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January 4, 2013
By JOYCE COMINGORE - Garden Club of Cape Coral , Cape Coral Daily Breeze

Another day, and welcome to a brand New Year. Now is the time we take to re-evaluate our lives.

Originally, the Roman calendar only had 10 months, 304 days. Winter was considered a monthless period. Then around 713, King Numa Pompilius, supposedly, added two more months to keep the calendar equal to a standard lunar year, 355 days. Then, Julius Caesar started the 12-month Julian calendar to keep better track of planting and going to war. The Gregorian calendar was created in 1582 to correct the errors in the Julian calendar, by the decree of Pope Gregory Xll, who put in 10 more days to fill in the 11 1/2 days lag behind the solar cycle. Countries that follow the Julian calendar lag 13 days behind the solar system.

January is the first month of the year in the Julian and Gregorian calendars. March was the first month of the old Roman calendar. January and February were then added. Using Greek and Roman mythology, March was so named after Mars, the God of war, as it was their usual time to start wars; April comes from aperire, Latin for "to open" (buds); May was named after Maia, the spring Goddess of the growth of plants; June emulated junius, the Latin goddess, Juno; then, counting from the original first month of March, July was first called Quintillus, meaning fifth, but now named after Julius Caesar in 44 B.C.; August, was named after Augustus Caesar in 8 B.C., but was originally called Sextillis, meaning sixth; September comes from septem, Latin for seven; October, from Latin octo, meaning eight. November from novem, Latin for nine; and December, from decem, Latin for 10.

Then, January and February were added. Janus (Ianuarius), the god of the doorway in Roman mythology, derived from the Latin word for door (ianus), commemorated January as the door to a new year. Janus had two faces. One face looks forward and the other is looking back.

February, from the Latin word februare, meaning "to cleanse," was when Romans performed religious rites to purge themselves of sin on the 15th of the month.

With a heavy dose of reality, I have been hearing people say, their New Year's resolution is "not to make any." Good intentions are always with us, and who wants to set themselves up for failure. Maybe it's my age and I've lived too long to be a cockeyed optimist. I did, however, clip the Dear Abby column she has adapted from Al-Anon's original credo. Six thoughts entitled, "Just for Today." Condensed, "turning over a new leaf one day at a time saves me from failure, I won't dwell on failures, will accept what is, will improve my mind each day, will make an effort to be agreeable," (I have framed the saying "be pretty if you can, be witty if you must, but be gracious if it kills you.") Also it lists "do something positive for my health." I watch Dr. Oz. What I really liked was the phrase, "I will refrain from improving anybody but myself."

What a way to start our New Year, with a very cold drop in temperatures this week. This is just a preview of things to come. We are heading into our two coldest months of the year. Anytime a frost is predicted, water well and deep the day before. Most plants die from the drying winds that bring the frost. A plant's best protection is to be a healthy, well-feed and watered plant.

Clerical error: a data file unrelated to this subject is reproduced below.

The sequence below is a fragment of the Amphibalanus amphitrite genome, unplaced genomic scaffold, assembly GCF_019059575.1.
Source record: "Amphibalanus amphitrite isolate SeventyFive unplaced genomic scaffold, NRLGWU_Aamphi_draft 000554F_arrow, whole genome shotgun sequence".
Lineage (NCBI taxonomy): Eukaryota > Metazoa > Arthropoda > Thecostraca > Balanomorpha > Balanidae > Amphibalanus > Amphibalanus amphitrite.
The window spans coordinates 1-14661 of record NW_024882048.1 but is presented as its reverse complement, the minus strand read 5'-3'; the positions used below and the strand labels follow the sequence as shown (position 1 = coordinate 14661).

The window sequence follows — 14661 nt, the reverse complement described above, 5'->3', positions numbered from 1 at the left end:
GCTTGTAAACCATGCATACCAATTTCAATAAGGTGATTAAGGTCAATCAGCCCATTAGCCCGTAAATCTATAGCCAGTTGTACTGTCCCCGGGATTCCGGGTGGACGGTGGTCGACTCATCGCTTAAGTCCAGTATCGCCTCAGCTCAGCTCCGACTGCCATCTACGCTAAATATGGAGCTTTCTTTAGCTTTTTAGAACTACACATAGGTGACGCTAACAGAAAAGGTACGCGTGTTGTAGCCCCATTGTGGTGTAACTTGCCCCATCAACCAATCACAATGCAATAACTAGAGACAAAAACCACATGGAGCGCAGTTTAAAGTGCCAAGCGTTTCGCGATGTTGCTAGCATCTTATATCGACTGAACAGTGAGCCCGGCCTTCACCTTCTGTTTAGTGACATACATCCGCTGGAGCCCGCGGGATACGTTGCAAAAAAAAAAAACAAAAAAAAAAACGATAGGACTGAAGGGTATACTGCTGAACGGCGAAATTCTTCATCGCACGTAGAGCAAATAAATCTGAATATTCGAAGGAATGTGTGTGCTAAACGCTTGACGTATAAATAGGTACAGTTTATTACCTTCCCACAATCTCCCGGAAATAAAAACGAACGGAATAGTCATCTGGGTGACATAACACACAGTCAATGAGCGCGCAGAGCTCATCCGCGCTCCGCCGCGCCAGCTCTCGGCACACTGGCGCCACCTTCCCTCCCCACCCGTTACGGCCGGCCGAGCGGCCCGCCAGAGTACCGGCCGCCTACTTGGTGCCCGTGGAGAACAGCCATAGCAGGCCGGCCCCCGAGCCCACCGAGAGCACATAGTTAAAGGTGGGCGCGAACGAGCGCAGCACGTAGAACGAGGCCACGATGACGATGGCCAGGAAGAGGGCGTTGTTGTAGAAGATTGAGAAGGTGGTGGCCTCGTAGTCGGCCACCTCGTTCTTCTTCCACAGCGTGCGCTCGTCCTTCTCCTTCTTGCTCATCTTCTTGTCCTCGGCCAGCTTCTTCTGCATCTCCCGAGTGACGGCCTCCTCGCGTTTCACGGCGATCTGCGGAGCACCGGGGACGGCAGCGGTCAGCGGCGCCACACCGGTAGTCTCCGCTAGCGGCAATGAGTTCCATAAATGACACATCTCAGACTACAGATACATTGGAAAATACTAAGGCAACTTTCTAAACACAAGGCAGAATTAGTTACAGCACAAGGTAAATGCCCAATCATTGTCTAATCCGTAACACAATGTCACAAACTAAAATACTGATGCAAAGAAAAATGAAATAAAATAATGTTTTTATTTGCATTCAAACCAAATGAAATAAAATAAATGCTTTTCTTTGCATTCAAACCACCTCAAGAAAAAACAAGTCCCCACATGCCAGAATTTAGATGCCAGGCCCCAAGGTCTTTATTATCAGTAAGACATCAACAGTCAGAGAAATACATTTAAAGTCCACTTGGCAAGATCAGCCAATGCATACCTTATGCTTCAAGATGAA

This month and February are generally our coldest months, with possible freezes. When the freezes come, cover plants with cardboard boxes, light blankets and sheets. Weigh these down with heavy rocks. Try secondhand stores for cheap sheets and light blankets. DON'T cover plants with clear plastic. It conducts the freeze to the spots on the plant that it touches and kills that spot on the plant, causing a die-back. In daylight, it cooks and burns the plants.

Pull mulch away from the base of the covered plants, to let the soils heat get up to the plants. Mulch needs to be at least three inches deep. Pull mulch 1 to 2 inches away from tree trunks of bush stems to prevent bark and trunk decay. You need a 2-foot circle of mulch in diameter for every inch of tree diameter.

A Florida-friendly yard includes working with pre-existing natural conditions, conserving water and energy, using native and suitable non-native plants in your landscape that require minimal water and fertilizer. Managing yard pesticides only when necessary and with the least toxic products also helps give us proper maintenance.

When there is no rain for a week, water plant areas for 20 minutes, and twice a week early in the morning, only as needed, to avoid fungal problems. Water is not utilized well in cool or cold weather - rot sets in. For thrips, scale, mealy bugs and spider mites, hose up under the leaves with soapy water and oil added to the water. The temperatures are now low enough not to cook the plants from the oil. Pruning frost-killed limbs is not recommended at this time. It prevents susceptible tender new growth and protects the lower parts from future freezing. Wait until March. A Florida-friendly yard isn't merely a good looking landscape; it becomes an asset to the environment.

Our state Legislature has deemed the third Friday in January as the best time in our state to plant our Arbor Day Tree. Plan to plant a tree Jan. 18 on Arbor Day. You plant a tree, you plant HOPE for the future!

I want a bumper sticker I saw that said, "Are you breathing? THANK A TREE. Trees make oxygen. Trees eat our CO2. Be kind to the trees."

Make the best of this happy, New Year.

Joyce Comingore is a master gardener, Fort Myers/Lee County Garden Council Board member, member of the Garden Club of Cape Coral and a Hibiscus enthusiast.



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